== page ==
3. Nearly 50% of Americans diagnosed with depression are also diagnosed with an anxiety disorder

For many people, anxiety and depression co-occur. This occurrence can make both conditions more difficult to treat, but recovery is possible. If you’re living with anxiety and depression, a therapist can help you distinguish between the two to help you know which symptoms to treat. 

Depression is associated with a persistently low mood, which could include feelings of tiredness, irritability, sadness, worthlessness, guilt, and anger. In comparison, anxiety involves feelings of intense fear and stress that may prevent individuals from engaging in daily activities.

While there’s no current evidence to suggest that depression causes anxiety, or vice-versa, people with depression often have a history of an anxiety disorder. 

4. People with anxiety disorders are three to five times more likely to go to the doctor

According to the ADAA, people with anxiety disorders are more likely to go to the doctor and six times more likely to be hospitalized for psychiatric disorders. As noted previously, depression commonly occurs alongside anxiety, but other common, co-occurring mental illnesses include the following:  

  • Attention-deficit hyperactive disorder (ADHD)
  • Bipolar disorder
  • Body dysmorphic disorder
  • Eating disorders
  • Fibromyalgia
  • Sleep disorders
  • Substance use disorders

This list is not exhaustive, and everyone’s experience of anxiety is different. However, dual diagnosis – the presence of two distinct disorders in the same person – is common. In the case of a dual diagnosis, your mental health professional can work with you carefully to outline the best path toward recovery. 

5. Approximately 7% of adults in the US are diagnosed with social anxiety disorder

Fifteen million adults (7%) are diagnosed with social anxiety disorder (SAD) in the US. Other sources, including the ADAA and the National Institute of Mental Health, estimate an even higher number of about 12% of US adults living with SAD at any given time after the pandemic due to the impacts of social isolation. 

Many people with SAD (more than 75%) experience the first symptoms during childhood or the early teenage years, but the COVID-19 pandemic has affected the prevalence and cultural awareness of SAD. During the earlier months of the pandemic, many people experienced dramatic changes in their social lives, coupled with illness and loss.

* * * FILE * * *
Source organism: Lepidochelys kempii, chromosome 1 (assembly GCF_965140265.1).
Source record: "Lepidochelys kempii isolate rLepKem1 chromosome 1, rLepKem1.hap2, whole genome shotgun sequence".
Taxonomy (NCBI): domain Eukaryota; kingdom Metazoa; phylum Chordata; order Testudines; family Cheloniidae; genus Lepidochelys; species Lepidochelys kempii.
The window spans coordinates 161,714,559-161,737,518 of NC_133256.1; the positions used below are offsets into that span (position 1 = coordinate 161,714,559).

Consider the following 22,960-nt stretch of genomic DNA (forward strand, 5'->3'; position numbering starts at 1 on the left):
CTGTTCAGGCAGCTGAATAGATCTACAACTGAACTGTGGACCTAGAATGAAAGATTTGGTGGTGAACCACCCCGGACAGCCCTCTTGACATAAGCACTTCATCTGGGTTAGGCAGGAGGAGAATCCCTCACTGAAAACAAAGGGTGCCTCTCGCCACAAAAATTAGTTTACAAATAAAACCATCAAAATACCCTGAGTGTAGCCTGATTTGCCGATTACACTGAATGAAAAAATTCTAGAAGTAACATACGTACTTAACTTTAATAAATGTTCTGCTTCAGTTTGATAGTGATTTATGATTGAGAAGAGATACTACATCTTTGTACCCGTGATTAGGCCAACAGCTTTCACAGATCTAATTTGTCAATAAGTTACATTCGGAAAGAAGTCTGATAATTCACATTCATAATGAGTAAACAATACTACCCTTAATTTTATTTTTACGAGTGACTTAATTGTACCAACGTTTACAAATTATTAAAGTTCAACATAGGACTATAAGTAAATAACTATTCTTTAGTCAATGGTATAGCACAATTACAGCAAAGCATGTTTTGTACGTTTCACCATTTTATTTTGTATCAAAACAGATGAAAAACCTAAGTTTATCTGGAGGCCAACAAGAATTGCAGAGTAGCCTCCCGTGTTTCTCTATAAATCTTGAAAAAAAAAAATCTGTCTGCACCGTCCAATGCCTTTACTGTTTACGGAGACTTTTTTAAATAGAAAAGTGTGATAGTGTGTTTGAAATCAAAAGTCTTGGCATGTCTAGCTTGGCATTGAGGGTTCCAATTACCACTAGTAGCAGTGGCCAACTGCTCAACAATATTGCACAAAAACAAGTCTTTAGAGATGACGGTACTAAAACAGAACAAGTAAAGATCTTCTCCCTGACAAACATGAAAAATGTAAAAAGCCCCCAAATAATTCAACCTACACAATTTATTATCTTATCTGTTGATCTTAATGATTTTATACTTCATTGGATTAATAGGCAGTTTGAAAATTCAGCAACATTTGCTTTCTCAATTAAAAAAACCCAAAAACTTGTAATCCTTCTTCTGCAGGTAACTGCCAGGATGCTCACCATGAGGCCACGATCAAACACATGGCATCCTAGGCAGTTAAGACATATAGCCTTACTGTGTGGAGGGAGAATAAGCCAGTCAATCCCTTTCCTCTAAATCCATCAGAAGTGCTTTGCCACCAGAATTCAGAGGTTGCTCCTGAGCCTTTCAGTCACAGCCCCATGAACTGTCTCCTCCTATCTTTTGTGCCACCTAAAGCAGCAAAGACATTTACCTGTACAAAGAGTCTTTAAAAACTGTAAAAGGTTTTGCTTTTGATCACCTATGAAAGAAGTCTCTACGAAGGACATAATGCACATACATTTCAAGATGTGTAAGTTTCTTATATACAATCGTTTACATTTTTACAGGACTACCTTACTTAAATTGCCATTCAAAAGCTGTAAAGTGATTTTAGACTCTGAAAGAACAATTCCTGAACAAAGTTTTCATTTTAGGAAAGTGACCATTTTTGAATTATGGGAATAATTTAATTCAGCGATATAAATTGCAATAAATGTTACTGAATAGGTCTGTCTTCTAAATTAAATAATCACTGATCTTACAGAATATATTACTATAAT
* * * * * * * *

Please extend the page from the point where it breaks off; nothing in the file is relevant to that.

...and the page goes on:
These experiences of loss, isolation, and loneliness may make it difficult for people to return to social situations with the ease and pleasure they once experienced. Current studies indicate that young people and women are significantly affected by the residual effects of social isolation during the pandemic.

Are you living with an anxiety disorder?

Counseling options for anxiety 

Whether you’ve been diagnosed with an anxiety disorder or notice that your daily anxiety levels negatively impact your life, therapy can become an invaluable part of your self-care routine.

Some people prefer in-person therapy, but a growing number use online therapy to prioritize their mental health. Digital platforms like BetterHelp allow you to quickly match with a therapist from the comfort of your home, and from there, you can schedule sessions at a frequency that aligns with your lifestyle and mental health goals. Since 2013, over 30,000 accredited therapists have helped more than 2,000,000 people via BetterHelp, and many of these patients sought therapy for anxiety and related concerns. 

In addition, several studies find that online therapy can be as effective as in-person sessions. One 2020 study compared internet-delivered cognitive behavioral therapy (CBT) benefits against face-to-face CBT. They found that online CBT was equally effective for more clients, specifically for treating health anxiety, generalized anxiety disorder, and depression. While more research can be beneficial, current studies emphasize that online therapy is often more affordable for patients to integrate into their schedules.


Anxiety disorders can be complicated. However, because so many people experience them, many therapists have years of experience, tools, and compassion to offer to people living with anxiety and other mental health concerns. 

If you’re diagnosed with an anxiety disorder, you’re part of a global community of people with related experiences. You might take comfort in these statistics, which show that anxiety is widespread, well-studied by psychologists, and treatable. 

You can begin your recovery journey with a personalized combination of therapy, self-care strategies, and other interventions.

Regulate anxiety in a compassionate environment